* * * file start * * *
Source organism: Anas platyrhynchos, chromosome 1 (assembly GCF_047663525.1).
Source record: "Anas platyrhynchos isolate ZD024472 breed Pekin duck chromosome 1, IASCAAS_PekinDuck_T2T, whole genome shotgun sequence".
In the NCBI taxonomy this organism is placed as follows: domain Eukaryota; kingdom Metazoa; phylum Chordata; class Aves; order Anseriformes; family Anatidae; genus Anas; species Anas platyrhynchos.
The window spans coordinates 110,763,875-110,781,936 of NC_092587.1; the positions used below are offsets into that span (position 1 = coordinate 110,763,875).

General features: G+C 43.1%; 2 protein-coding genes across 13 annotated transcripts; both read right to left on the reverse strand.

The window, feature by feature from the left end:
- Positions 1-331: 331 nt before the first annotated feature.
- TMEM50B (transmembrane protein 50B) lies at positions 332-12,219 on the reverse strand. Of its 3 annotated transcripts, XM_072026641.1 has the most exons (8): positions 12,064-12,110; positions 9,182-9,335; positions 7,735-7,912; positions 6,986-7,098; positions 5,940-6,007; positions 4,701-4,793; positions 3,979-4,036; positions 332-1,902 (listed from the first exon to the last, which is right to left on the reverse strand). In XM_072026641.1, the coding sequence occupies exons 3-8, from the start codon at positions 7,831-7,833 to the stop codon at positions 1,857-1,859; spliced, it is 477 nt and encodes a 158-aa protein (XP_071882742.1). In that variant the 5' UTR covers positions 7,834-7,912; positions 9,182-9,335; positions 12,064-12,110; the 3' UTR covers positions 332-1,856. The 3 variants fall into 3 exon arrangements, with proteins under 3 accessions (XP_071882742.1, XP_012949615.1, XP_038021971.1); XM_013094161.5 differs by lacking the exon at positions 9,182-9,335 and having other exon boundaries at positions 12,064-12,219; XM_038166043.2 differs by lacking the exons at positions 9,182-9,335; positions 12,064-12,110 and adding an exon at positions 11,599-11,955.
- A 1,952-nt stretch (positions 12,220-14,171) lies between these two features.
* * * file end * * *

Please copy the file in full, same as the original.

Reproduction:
Source organism: Anas platyrhynchos, chromosome 1 (assembly GCF_047663525.1).
Source record: "Anas platyrhynchos isolate ZD024472 breed Pekin duck chromosome 1, IASCAAS_PekinDuck_T2T, whole genome shotgun sequence".
In the NCBI taxonomy this organism is placed as follows: domain Eukaryota; kingdom Metazoa; phylum Chordata; class Aves; order Anseriformes; family Anatidae; genus Anas; species Anas platyrhynchos.
The window spans coordinates 110,763,875-110,781,936 of NC_092587.1; the positions used below are offsets into that span (position 1 = coordinate 110,763,875).

General features: G+C 43.1%; 2 protein-coding genes across 13 annotated transcripts; both read right to left on the reverse strand.

The window, feature by feature from the left end:
- Positions 1-331: 331 nt before the first annotated feature.
- TMEM50B (transmembrane protein 50B) lies at positions 332-12,219 on the reverse strand. Of its 3 annotated transcripts, XM_072026641.1 has the most exons (8): positions 12,064-12,110; positions 9,182-9,335; positions 7,735-7,912; positions 6,986-7,098; positions 5,940-6,007; positions 4,701-4,793; positions 3,979-4,036; positions 332-1,902 (listed from the first exon to the last, which is right to left on the reverse strand). In XM_072026641.1, the coding sequence occupies exons 3-8, from the start codon at positions 7,831-7,833 to the stop codon at positions 1,857-1,859; spliced, it is 477 nt and encodes a 158-aa protein (XP_071882742.1). In that variant the 5' UTR covers positions 7,834-7,912; positions 9,182-9,335; positions 12,064-12,110; the 3' UTR covers positions 332-1,856. The 3 variants fall into 3 exon arrangements, with proteins under 3 accessions (XP_071882742.1, XP_012949615.1, XP_038021971.1); XM_013094161.5 differs by lacking the exon at positions 9,182-9,335 and having other exon boundaries at positions 12,064-12,219; XM_038166043.2 differs by lacking the exons at positions 9,182-9,335; positions 12,064-12,110 and adding an exon at positions 11,599-11,955.
- A 1,952-nt stretch (positions 12,220-14,171) lies between these two features.